The sixth graders who wrote the article about our mascot theorized that perhaps Rocky was a former school employee in a costume, or maybe a ghost?  Naturally, the first graders were appalled and felt the need to express their displeasure by writing letters to the editor.

The simple fact that six-year-olds would WANT to write in the first place is impressive, let alone view it as an authentic, everyday strategy to make your opinions heard. And did they ever! A Principal's Perspective on Secret Stories® Phonics

Because of the Secret Stories® and our first grade teachers’ emphasis on applying the Secrets to writing (as well as reading) the kids’ letters were not limited to simple statements like “We are mad!” On the contrary, our first graders were tossing around words like “unacceptable, offended, and apologize,” and even if the spelling wasn’t perfect, their message rang out loud and clear.

Knowing the Secrets gave them access to phonics skills that our reading series did not, allowing them to write what they genuinely wanted to say, and prove that they were well on their way to becoming highly proficient writers down the road.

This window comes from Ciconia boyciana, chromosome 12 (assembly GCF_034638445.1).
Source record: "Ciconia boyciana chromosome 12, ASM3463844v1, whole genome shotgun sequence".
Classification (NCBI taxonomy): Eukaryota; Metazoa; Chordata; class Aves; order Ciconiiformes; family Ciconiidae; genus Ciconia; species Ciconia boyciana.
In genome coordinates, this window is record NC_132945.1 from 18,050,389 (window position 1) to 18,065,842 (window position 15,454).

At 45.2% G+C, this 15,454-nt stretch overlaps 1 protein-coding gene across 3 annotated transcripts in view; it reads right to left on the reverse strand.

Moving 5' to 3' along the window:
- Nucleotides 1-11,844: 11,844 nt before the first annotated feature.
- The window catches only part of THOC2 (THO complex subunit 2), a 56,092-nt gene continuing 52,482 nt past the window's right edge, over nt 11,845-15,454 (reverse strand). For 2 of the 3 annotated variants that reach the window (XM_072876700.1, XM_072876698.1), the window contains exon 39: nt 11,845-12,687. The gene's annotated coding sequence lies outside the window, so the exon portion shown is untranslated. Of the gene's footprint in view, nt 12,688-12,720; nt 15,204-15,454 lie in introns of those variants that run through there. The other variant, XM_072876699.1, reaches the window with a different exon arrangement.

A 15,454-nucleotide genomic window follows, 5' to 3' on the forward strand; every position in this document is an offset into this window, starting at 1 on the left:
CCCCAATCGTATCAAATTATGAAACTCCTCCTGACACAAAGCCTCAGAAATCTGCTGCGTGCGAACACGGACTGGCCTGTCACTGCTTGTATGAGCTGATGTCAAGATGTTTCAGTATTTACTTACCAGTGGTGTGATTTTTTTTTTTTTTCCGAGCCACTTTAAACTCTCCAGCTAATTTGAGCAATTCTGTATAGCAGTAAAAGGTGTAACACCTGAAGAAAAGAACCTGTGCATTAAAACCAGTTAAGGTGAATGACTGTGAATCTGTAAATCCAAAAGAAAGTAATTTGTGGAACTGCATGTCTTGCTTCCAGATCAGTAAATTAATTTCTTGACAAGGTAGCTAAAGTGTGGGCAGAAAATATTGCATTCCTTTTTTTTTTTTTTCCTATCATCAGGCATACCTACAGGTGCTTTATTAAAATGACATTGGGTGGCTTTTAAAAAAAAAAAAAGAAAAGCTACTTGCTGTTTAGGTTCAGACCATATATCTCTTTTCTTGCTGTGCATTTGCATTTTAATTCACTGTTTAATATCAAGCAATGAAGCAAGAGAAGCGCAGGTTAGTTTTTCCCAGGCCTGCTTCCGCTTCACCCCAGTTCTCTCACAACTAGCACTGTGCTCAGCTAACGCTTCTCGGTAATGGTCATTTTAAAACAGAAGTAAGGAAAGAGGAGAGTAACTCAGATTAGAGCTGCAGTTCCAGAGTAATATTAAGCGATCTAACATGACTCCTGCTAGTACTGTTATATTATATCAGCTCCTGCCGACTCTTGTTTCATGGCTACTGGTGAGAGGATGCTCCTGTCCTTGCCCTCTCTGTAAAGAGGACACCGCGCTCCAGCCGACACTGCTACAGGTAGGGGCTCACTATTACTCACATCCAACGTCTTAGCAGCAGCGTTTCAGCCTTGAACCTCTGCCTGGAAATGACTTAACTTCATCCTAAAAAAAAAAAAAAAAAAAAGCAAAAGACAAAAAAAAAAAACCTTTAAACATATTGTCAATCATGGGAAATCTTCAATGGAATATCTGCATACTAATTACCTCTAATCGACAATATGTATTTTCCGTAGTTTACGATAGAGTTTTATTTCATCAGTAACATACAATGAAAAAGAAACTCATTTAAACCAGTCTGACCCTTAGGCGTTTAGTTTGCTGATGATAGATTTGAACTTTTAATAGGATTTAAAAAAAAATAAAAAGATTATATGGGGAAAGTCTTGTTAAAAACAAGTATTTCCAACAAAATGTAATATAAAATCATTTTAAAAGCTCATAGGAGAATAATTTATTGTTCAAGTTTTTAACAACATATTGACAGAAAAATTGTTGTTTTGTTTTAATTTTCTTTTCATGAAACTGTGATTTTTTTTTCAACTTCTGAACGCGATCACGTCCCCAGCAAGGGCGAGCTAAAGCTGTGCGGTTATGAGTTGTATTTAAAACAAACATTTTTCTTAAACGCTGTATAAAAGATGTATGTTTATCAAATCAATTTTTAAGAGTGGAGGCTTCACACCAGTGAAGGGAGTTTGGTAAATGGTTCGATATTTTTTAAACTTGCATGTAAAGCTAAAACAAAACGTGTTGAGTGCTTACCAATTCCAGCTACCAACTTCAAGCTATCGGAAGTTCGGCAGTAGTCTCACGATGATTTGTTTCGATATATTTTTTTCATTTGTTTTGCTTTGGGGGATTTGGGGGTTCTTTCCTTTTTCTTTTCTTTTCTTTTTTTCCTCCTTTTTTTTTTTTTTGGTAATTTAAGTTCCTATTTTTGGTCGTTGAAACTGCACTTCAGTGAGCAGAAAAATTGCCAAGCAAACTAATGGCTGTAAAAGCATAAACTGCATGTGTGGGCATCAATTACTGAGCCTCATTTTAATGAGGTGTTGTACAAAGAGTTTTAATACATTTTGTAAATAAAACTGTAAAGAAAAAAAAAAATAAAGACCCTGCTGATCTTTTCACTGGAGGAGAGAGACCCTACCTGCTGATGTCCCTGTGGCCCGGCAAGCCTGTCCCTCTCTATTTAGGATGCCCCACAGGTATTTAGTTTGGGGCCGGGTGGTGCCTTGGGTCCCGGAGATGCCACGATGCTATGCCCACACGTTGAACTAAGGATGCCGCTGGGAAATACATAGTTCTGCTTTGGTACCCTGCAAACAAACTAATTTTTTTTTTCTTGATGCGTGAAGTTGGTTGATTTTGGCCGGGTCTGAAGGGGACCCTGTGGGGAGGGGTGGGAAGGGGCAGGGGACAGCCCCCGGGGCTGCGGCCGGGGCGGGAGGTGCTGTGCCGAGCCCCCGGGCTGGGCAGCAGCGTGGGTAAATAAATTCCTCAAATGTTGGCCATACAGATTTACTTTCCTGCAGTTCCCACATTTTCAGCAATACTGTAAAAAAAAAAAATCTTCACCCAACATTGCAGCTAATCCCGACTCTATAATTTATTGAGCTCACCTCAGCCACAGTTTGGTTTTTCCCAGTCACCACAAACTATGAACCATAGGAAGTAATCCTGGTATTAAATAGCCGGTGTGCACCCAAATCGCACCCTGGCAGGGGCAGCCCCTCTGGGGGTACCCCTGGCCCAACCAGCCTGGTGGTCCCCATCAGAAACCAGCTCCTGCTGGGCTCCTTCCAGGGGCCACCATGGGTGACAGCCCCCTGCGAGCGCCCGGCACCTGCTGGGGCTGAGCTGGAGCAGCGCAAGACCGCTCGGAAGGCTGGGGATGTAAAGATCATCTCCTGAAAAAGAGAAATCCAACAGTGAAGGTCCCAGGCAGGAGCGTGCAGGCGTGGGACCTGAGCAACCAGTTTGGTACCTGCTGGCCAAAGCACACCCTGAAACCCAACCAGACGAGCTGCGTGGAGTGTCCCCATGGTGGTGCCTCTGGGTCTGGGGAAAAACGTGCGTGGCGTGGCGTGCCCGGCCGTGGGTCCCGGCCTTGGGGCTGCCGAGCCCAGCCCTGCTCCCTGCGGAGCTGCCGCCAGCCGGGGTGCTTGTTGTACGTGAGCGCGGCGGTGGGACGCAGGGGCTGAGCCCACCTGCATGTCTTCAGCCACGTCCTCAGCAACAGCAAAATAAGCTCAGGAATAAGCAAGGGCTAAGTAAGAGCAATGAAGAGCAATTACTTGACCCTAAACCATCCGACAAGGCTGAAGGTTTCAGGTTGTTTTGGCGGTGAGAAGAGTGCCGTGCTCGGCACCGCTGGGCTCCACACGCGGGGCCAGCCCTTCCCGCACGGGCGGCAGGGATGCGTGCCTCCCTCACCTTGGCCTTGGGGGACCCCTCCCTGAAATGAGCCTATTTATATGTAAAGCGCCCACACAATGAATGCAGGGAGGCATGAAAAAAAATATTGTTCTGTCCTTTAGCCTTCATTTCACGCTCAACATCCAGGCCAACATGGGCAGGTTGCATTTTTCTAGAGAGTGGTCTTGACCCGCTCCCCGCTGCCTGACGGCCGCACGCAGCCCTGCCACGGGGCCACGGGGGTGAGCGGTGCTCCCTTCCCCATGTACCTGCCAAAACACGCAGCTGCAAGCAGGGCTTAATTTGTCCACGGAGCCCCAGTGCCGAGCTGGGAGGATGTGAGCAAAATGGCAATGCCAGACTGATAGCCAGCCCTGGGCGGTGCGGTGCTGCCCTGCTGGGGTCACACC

Most impressive to me however, was the charm and compassion that was reflected in their writing, as evidenced by one little girl, who after writing five sentences of complete disgust and disdain for the slanderous journalists, still closed her letter with a simple, “Love, Kaylee.” (Because it’s possible to be really, really mad and someone and still love them!)

Kind of makes you want to say “aw” …. or is it “au?”Secret Stories® Phonics Poster au/aw

My little first graders with the “offending” article…

"First Graders Offended By School News Article!"
Posing with the upsetting article.  Just look at that passion on their faces.

 
"First Graders Offended By School News Article!"
Students underlining and writing their responses to the article.


And just look at these faces…..

"First Graders Offended By School News Article!"

 

"First Graders Offended By School News Article!"

 

"First Graders Offended By School News Article!"
 
Some “letters to the editor” written by some of my babies…. 
"First Graders Offended By School News Article!"

 

"First Graders Offended By School News Article!"

 

"First Graders Offended By School News Article!"

 

"First Graders Offended By School News Article!"

 

"First Graders Offended By School News Article!"

 

"First Graders Offended By School News Article!"

 

"First Graders Offended By School News Article!"

 

"First Graders Offended By School News Article!"

 

"First Graders Offended By School News Article!"
I hope you enjoyed this little peek into our crazy classroom!
Love,